Furthermore, with no comparable provisions, the private companies no longer have to establish public purpose and public interest when land acquisition is done for them.

Low Compensation to Land Losers

Current Practice: Prices are decided by the procurer (the government). The system neither takes into account the cost to the land loser of purchasing similar land elsewhere, nor the increase in value on change of land use. Courts eventually directed that at least the highest recent sale, not the average price, should be taken.

2011 Bill: This too will worsen. Compensation is linked to average ‘market’ value based on recorded transactions and officially specified minimum land values. These are invariably far below real market rates. The four times’ increase in rural areas is still far less than what the procurer gains from the change in landuse classification (which often increases the value by more than twenty times). The owner will receive only 20% of the increase in value on any subsequent transfer, and that too only if no development is done on theland at all. There is no reference to enabling the affected person to replace what they have lost. In the case of “temporary occupation”, this will be settled through a process of “negotiation” – without even any floor value specified – and then the land can be permanently acquired if it is not fit for its “original use.” (s. 76(2)).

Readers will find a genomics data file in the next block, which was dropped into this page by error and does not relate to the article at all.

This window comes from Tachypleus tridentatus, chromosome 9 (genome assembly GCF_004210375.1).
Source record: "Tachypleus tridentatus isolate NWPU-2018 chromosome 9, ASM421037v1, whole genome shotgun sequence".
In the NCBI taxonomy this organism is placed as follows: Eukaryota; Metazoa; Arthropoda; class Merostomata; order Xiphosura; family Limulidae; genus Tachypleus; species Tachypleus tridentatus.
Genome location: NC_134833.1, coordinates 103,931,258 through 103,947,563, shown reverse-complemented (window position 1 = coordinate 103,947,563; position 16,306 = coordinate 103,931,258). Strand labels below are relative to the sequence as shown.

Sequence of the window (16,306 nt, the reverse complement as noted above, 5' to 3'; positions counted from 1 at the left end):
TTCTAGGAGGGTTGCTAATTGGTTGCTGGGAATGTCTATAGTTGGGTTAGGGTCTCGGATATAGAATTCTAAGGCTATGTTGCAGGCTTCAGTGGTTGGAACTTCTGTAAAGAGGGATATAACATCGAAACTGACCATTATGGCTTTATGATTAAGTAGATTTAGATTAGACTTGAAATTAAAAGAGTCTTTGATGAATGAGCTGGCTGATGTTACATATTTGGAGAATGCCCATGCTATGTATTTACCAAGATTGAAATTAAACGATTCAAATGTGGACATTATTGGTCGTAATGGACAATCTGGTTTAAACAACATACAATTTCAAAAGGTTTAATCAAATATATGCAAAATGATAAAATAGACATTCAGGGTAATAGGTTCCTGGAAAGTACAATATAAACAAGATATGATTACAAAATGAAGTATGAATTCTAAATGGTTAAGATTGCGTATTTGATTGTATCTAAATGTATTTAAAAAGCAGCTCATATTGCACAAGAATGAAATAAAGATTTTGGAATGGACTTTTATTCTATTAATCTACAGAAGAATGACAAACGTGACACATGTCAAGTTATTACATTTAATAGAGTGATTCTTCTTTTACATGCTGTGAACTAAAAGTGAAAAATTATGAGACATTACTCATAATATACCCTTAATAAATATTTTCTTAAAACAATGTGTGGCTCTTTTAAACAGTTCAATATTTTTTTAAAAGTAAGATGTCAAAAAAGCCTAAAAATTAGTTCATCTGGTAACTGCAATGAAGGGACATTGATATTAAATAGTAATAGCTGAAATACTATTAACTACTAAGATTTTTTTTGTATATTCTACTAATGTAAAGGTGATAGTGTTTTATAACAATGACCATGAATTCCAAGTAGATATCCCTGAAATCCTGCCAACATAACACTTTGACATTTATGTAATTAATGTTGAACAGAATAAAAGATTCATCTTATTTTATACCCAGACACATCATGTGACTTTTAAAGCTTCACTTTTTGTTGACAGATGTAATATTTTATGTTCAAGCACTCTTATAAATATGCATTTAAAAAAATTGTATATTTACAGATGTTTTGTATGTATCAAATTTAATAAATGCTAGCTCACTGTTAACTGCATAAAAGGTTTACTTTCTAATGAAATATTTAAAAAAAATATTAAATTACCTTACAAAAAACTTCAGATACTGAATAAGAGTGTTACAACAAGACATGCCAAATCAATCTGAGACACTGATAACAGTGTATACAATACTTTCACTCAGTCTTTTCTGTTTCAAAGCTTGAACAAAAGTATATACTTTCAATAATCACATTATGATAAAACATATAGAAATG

Temporary Occupation and Urgency

  1. Current Practice: Part VI allows the temporary occupation and use of any waste or arable land for any public purpose, or for a Company, for up to three years. Under ‘Urgency’ (cl 17), land can be acquired lot of land has been acquired for real estate, mining and infrastructure projects using this extraordinary power.